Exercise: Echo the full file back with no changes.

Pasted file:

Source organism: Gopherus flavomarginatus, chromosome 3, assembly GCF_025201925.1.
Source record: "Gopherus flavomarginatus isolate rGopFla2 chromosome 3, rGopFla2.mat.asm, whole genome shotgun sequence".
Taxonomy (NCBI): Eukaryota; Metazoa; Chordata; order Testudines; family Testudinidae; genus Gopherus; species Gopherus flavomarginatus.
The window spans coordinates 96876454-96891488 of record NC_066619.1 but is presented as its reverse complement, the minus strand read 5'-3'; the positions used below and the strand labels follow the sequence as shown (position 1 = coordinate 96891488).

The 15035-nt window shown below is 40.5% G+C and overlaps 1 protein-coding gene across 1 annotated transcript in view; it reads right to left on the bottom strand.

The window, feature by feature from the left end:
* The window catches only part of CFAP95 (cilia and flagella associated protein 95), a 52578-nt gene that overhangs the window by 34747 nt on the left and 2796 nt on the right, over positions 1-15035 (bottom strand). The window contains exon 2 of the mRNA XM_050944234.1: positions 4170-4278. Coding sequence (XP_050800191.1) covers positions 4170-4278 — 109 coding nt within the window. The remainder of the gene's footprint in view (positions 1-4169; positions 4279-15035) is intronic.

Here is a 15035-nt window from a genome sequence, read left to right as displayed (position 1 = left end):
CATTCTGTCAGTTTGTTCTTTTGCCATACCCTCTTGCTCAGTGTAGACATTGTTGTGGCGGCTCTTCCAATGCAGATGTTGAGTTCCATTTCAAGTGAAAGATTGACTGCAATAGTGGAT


Source organism: Gopherus flavomarginatus, chromosome 3, assembly GCF_025201925.1.
Source record: "Gopherus flavomarginatus isolate rGopFla2 chromosome 3, rGopFla2.mat.asm, whole genome shotgun sequence".
Taxonomy (NCBI): Eukaryota; Metazoa; Chordata; order Testudines; family Testudinidae; genus Gopherus; species Gopherus flavomarginatus.
The window spans coordinates 96876454-96891488 of record NC_066619.1 but is presented as its reverse complement, the minus strand read 5'-3'; the positions used below and the strand labels follow the sequence as shown (position 1 = coordinate 96891488).

The 15035-nt window shown below is 40.5% G+C and overlaps 1 protein-coding gene across 1 annotated transcript in view; it reads right to left on the bottom strand.

The window, feature by feature from the left end:
* The window catches only part of CFAP95 (cilia and flagella associated protein 95), a 52578-nt gene that overhangs the window by 34747 nt on the left and 2796 nt on the right, over positions 1-15035 (bottom strand). The window contains exon 2 of the mRNA XM_050944234.1: positions 4170-4278. Coding sequence (XP_050800191.1) covers positions 4170-4278 — 109 coding nt within the window. The remainder of the gene's footprint in view (positions 1-4169; positions 4279-15035) is intronic.

Here is a 15035-nt window from a genome sequence, read left to right as displayed (position 1 = left end):
CATTCTGTCAGTTTGTTCTTTTGCCATACCCTCTTGCTCAGTGTAGACATTGTTGTGGCGGCTCTTCCAATGCAGATGTTGAGTTCCATTTCAAGTGAAAGATTGACTGCAATAGTGGAT